A Parody | American Revolution War Song

About the author

Frank Moore
Frank Moore

Frank Moore was a journalist and Revolutionary historian. He published a number of books on the American Revolution during his career in the mid-19th century, including Songs and Ballads of the American Revolution, Diary of the American Revolution and The Patriot Preachers of the American Revolution.

This parody on the “Watery God” was occasioned by the success of the Americans at Trenton and Princeton. It was published a short time after those victories, and soon became a favorite.

A Parody

As Mars, great god of battles ! lay,
In dalliance soft and amorous play,
On fair Bellona’s breast;
Surpris’d he rear’d his hoary head,
The conscious goddess shook with dread,
And all her fears confess’d.

Loud thunder roll’d through Heaven’s domain,
The ethereal world was wrapt in flame,
The god amazèd spoke:
Go forth, ye powers, and make it known,
Who dares thus boldly shake my throne,
And fill my realms with smoke.

The gods, obsequious to his word,
Sprang swiftly forth t’ obey their lord,.
And saw two hosts away;
The one, great Washington, was thine;
The other, Howe’s disordered line,
In sorrow and dismay.

Appall’d they view’d Columbia’s sons,
Deal death and slaughter from their guns,
And strike a dreadful blow,
Which made ill-fated British slaves,
On distant shores to find their graves,
And sink to shades below.

Amaz’d they tell of battles won,
That Britain’s ruin’d; Washington
Alone triumphant rode;
Ha ! cries the fair, pray who is he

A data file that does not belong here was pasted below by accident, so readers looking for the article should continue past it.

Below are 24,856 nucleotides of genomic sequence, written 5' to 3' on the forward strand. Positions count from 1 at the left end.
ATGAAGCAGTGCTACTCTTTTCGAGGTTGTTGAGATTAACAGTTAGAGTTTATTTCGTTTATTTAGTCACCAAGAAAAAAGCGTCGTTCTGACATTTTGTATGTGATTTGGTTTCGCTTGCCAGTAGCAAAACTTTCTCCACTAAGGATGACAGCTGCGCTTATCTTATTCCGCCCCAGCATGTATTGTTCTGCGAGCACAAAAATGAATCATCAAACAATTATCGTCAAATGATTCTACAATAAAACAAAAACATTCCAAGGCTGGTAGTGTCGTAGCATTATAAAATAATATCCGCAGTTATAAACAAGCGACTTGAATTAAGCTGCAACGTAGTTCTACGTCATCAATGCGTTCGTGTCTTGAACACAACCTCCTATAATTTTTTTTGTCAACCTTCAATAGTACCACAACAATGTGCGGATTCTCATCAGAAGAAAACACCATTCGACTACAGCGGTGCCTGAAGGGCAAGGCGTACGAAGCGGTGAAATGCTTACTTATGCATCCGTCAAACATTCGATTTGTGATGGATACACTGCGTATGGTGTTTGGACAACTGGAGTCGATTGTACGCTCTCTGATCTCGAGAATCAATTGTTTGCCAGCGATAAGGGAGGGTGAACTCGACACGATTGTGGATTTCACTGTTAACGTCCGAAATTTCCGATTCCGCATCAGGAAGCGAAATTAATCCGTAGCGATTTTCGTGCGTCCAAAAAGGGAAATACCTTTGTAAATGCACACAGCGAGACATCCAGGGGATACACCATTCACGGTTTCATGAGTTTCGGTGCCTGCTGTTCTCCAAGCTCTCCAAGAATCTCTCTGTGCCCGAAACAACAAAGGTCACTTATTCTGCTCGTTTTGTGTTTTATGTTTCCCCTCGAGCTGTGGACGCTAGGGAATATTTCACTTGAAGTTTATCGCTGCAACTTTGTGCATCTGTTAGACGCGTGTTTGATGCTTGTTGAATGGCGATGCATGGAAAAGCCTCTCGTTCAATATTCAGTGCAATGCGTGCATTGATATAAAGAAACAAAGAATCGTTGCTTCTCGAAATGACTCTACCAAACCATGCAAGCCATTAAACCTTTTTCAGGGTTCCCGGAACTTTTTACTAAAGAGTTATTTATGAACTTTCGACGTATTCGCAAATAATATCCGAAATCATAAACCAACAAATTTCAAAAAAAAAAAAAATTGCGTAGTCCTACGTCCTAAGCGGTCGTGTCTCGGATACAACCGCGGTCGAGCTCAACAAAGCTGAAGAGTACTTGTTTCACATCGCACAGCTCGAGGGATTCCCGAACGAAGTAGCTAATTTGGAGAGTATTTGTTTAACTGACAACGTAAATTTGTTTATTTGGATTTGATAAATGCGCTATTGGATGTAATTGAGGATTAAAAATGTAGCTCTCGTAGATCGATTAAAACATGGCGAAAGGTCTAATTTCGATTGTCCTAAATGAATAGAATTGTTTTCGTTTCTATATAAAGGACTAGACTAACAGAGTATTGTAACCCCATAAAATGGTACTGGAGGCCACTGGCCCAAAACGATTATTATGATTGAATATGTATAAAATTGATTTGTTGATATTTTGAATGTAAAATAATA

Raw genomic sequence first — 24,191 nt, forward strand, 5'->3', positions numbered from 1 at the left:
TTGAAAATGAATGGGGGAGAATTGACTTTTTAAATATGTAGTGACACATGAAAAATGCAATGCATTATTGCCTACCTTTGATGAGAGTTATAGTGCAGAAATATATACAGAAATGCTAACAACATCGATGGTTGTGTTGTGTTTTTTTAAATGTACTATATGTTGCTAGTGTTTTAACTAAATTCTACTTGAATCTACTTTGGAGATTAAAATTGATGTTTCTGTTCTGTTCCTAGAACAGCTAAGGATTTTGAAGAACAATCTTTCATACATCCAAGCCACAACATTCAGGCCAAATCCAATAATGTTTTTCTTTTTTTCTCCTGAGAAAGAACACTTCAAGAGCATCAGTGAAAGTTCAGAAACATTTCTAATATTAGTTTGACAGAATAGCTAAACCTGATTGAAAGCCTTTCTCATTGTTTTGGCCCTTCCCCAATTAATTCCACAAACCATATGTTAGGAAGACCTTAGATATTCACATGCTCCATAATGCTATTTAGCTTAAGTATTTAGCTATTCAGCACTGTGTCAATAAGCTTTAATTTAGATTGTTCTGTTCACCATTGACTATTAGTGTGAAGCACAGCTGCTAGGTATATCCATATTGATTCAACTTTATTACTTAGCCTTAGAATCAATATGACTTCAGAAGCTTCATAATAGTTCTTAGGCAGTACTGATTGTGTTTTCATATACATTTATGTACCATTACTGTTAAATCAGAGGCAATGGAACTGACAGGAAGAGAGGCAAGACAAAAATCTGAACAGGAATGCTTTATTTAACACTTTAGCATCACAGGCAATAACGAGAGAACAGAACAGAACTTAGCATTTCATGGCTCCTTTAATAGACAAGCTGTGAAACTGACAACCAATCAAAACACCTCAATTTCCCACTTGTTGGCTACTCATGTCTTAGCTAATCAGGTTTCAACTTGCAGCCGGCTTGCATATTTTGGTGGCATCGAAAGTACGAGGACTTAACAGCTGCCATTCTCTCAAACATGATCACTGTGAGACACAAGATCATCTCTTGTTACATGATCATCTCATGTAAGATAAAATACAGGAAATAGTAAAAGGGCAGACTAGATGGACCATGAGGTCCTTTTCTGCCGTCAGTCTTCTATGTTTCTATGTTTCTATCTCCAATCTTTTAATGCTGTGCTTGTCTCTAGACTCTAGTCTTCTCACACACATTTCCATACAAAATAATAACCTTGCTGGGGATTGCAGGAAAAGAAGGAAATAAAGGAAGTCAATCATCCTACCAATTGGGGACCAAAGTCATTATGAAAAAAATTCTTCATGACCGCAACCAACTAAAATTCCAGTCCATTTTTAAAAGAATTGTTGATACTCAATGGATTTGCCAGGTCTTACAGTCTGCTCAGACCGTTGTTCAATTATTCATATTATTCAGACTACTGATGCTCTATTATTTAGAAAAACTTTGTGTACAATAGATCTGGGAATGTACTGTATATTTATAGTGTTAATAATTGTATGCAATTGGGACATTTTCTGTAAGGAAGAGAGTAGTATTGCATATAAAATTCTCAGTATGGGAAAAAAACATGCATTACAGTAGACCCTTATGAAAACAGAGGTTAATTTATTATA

That dare’s reverse e’en Jove’s decree,
And thus insult a god ?

The gods reply, in yonder lands,
Great Liberty alone commands,
And gives the hero force;
And when his thundering cannon roar,
And strike with dread earth’s distant shore,
‘Tis she directs their course.

And when her wingèd bullets fly,
To check a tyrant’s treachery,
And lay his glories low;
Then Washington serenely great,
Tho’ death and carnage round him wait,
Performs the dreadful blow.

The god with wonder heard the story,
Astonish’d view’d Columbia’s glory,
Which time can ne’er subdue,
Great Warren’s deeds, and Gates’s fame,
Join’d to great Lee’s immortal name;1
And cried, Can this be true ?

Britain shall cease to plague mankind,
With sister tyrants strive to bind,
And check the free-born soul;
To Washington her trophies yield,
Freedom shall triumph in the field,
And rule from pole to pole.

  1. Lee’s immortal name. General Charles Lee was taken prisoner in 1776 while marching through New Jersey to join General Washington, and was not exchanged until 1778. This song was written while he remained with the British.

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